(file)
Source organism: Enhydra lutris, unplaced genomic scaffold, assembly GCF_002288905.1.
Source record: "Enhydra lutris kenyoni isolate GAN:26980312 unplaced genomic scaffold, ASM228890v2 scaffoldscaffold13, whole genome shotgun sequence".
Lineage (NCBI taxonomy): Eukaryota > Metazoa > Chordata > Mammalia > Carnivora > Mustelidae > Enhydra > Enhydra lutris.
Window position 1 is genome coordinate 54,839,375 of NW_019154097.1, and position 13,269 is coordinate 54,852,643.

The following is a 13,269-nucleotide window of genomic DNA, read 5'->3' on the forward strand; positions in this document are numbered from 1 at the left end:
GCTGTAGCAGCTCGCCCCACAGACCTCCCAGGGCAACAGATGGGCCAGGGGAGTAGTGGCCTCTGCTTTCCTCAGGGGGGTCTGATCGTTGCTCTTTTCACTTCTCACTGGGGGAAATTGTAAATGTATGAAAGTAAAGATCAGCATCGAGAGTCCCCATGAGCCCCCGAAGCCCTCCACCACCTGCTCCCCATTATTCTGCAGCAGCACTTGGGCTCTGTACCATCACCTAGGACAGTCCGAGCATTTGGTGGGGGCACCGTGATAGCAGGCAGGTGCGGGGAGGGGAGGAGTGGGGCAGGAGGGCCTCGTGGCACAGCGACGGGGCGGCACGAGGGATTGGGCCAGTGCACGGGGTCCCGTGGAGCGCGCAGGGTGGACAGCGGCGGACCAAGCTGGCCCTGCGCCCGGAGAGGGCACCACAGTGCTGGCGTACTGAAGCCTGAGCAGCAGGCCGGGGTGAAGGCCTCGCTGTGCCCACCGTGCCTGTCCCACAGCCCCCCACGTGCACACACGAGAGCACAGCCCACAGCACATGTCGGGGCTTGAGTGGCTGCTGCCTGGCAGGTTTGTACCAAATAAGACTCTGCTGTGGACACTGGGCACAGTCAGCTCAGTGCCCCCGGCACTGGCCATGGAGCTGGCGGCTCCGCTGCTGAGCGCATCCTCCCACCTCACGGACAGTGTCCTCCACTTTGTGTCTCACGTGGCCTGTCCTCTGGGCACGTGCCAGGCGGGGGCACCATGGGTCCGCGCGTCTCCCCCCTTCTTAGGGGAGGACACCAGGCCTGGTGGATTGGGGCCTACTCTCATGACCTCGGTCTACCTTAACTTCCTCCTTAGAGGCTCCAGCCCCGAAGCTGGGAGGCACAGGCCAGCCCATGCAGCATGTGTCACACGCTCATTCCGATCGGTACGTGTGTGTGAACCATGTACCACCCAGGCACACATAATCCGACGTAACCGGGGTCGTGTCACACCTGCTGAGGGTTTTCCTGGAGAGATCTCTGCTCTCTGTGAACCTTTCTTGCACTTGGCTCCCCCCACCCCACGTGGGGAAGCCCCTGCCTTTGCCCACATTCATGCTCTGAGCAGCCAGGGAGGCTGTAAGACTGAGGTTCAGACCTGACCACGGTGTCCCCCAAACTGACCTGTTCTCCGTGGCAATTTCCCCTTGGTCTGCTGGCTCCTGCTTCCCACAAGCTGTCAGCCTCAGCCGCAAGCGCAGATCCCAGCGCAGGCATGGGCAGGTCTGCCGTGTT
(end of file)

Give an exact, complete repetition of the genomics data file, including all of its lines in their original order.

Source organism: Enhydra lutris, unplaced genomic scaffold, assembly GCF_002288905.1.
Source record: "Enhydra lutris kenyoni isolate GAN:26980312 unplaced genomic scaffold, ASM228890v2 scaffoldscaffold13, whole genome shotgun sequence".
Lineage (NCBI taxonomy): Eukaryota > Metazoa > Chordata > Mammalia > Carnivora > Mustelidae > Enhydra > Enhydra lutris.
Window position 1 is genome coordinate 54,839,375 of NW_019154097.1, and position 13,269 is coordinate 54,852,643.

The following is a 13,269-nucleotide window of genomic DNA, read 5'->3' on the forward strand; positions in this document are numbered from 1 at the left end:
GCTGTAGCAGCTCGCCCCACAGACCTCCCAGGGCAACAGATGGGCCAGGGGAGTAGTGGCCTCTGCTTTCCTCAGGGGGGTCTGATCGTTGCTCTTTTCACTTCTCACTGGGGGAAATTGTAAATGTATGAAAGTAAAGATCAGCATCGAGAGTCCCCATGAGCCCCCGAAGCCCTCCACCACCTGCTCCCCATTATTCTGCAGCAGCACTTGGGCTCTGTACCATCACCTAGGACAGTCCGAGCATTTGGTGGGGGCACCGTGATAGCAGGCAGGTGCGGGGAGGGGAGGAGTGGGGCAGGAGGGCCTCGTGGCACAGCGACGGGGCGGCACGAGGGATTGGGCCAGTGCACGGGGTCCCGTGGAGCGCGCAGGGTGGACAGCGGCGGACCAAGCTGGCCCTGCGCCCGGAGAGGGCACCACAGTGCTGGCGTACTGAAGCCTGAGCAGCAGGCCGGGGTGAAGGCCTCGCTGTGCCCACCGTGCCTGTCCCACAGCCCCCCACGTGCACACACGAGAGCACAGCCCACAGCACATGTCGGGGCTTGAGTGGCTGCTGCCTGGCAGGTTTGTACCAAATAAGACTCTGCTGTGGACACTGGGCACAGTCAGCTCAGTGCCCCCGGCACTGGCCATGGAGCTGGCGGCTCCGCTGCTGAGCGCATCCTCCCACCTCACGGACAGTGTCCTCCACTTTGTGTCTCACGTGGCCTGTCCTCTGGGCACGTGCCAGGCGGGGGCACCATGGGTCCGCGCGTCTCCCCCCTTCTTAGGGGAGGACACCAGGCCTGGTGGATTGGGGCCTACTCTCATGACCTCGGTCTACCTTAACTTCCTCCTTAGAGGCTCCAGCCCCGAAGCTGGGAGGCACAGGCCAGCCCATGCAGCATGTGTCACACGCTCATTCCGATCGGTACGTGTGTGTGAACCATGTACCACCCAGGCACACATAATCCGACGTAACCGGGGTCGTGTCACACCTGCTGAGGGTTTTCCTGGAGAGATCTCTGCTCTCTGTGAACCTTTCTTGCACTTGGCTCCCCCCACCCCACGTGGGGAAGCCCCTGCCTTTGCCCACATTCATGCTCTGAGCAGCCAGGGAGGCTGTAAGACTGAGGTTCAGACCTGACCACGGTGTCCCCCAAACTGACCTGTTCTCCGTGGCAATTTCCCCTTGGTCTGCTGGCTCCTGCTTCCCACAAGCTGTCAGCCTCAGCCGCAAGCGCAGATCCCAGCGCAGGCATGGGCAGGTCTGCCGTGTT